Laura Bradley, a middle school English teacher with three decades of experience, challenges her eighth-grade students to write a complete novel during National Novel Writing Month. Her inspiration for taking up this tough exercise came from her own education in literacy: lots of spelling and grammar, and “not a lot of writing that I felt ownership over.” NaNoWriMo, as a project-based learning unit, allows Bradley to teach the fundamentals of plot, character, and setting, for example, by having the young writers plan out and develop their own story elements—instead of merely identifying them in existing literary works. Bradley didn’t conceive of the project in a vacuum: She relies heavily on the Young Writer’s Program of NaNoWriMo for tips and resources to support students and teachers. The site covers topics such as perseverance, writing advice, and the ways in which the project meets Common Core standards. Bradley has written about NaNoWriMo for Edutopia in the past, and you can learn more about her at her blog and Twitter feed.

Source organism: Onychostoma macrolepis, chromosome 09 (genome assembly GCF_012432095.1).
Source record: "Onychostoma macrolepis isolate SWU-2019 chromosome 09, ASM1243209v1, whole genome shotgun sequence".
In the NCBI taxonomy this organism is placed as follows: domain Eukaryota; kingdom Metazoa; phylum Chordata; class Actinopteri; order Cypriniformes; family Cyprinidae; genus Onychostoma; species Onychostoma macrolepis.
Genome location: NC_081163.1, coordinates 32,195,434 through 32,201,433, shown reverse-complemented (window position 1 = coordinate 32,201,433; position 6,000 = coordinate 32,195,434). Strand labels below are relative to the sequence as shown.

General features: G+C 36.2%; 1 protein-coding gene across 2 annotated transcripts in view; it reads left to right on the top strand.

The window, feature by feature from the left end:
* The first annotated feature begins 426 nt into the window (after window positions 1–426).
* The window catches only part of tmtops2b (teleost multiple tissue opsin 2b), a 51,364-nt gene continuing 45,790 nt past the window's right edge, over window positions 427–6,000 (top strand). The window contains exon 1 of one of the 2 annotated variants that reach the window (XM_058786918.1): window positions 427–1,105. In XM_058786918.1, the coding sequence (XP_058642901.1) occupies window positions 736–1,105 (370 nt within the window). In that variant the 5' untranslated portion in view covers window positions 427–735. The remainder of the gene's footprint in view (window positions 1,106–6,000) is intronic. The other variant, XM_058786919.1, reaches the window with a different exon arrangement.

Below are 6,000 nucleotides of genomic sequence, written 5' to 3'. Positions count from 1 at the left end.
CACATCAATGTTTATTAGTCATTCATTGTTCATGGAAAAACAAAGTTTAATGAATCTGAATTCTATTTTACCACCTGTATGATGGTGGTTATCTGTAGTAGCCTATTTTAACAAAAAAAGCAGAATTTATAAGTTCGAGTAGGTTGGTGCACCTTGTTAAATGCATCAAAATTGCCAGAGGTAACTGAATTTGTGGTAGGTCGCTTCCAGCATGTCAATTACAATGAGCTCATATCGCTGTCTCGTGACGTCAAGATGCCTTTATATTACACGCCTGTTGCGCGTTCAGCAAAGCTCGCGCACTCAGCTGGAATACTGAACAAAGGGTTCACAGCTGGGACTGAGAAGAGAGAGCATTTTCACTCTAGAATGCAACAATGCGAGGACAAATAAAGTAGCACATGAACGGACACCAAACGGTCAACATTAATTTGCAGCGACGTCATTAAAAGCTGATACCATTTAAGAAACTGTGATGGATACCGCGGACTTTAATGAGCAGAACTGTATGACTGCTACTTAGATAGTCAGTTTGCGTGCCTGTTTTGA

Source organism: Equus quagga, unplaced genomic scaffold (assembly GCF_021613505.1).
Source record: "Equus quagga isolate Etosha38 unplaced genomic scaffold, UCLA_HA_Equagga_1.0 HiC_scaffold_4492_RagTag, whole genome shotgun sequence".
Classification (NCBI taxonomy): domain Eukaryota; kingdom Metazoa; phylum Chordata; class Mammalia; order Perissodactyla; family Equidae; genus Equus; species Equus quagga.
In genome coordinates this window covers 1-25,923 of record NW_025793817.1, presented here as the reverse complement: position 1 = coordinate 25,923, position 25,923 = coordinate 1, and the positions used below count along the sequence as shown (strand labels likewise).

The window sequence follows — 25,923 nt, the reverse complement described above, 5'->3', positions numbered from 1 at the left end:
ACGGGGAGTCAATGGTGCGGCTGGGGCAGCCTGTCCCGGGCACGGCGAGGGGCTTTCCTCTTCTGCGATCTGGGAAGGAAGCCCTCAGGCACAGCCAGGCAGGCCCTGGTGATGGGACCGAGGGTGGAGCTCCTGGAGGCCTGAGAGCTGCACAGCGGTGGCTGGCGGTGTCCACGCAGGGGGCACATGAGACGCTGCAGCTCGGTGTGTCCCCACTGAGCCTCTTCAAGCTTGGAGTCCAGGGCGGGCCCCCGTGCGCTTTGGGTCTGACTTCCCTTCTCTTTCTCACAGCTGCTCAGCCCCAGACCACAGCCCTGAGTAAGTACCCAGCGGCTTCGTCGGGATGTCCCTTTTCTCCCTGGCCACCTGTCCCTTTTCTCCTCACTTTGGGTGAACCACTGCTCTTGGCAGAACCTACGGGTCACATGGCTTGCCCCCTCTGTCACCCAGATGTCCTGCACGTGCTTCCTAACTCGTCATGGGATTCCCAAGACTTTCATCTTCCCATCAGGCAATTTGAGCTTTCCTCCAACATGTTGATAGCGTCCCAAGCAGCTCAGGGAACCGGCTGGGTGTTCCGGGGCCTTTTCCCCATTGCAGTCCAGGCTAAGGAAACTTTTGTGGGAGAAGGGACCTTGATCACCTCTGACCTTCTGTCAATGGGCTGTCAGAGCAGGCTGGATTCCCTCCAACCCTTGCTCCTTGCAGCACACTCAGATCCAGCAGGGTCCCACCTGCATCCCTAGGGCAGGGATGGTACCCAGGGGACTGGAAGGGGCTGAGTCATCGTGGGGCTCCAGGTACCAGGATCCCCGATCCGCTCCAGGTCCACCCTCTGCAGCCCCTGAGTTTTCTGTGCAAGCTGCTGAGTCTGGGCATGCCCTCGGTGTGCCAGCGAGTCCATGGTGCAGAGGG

Laura Bradley’s eighth-grade students at Kenilworth Junior High in Petaluma, California, tackle the challenge of National Novel Writing Month: an effort to write, in the course of the 30 days of November, a substantive, complete novel. The students’ initial reaction? One young writer explains that she thought tasks this serious “were only for adults,” and another confesses that his teacher was asking for “a pretty fat book—and writing that much seems pretty impossible.” The scope of the resulting plots is impressive, ranging from an escape from an island to “a corrupt government that went too far,” and the kids seem almost surprised by their success. You can read more about NaNoWriMo in Edutopia posts written by Bradley here and here.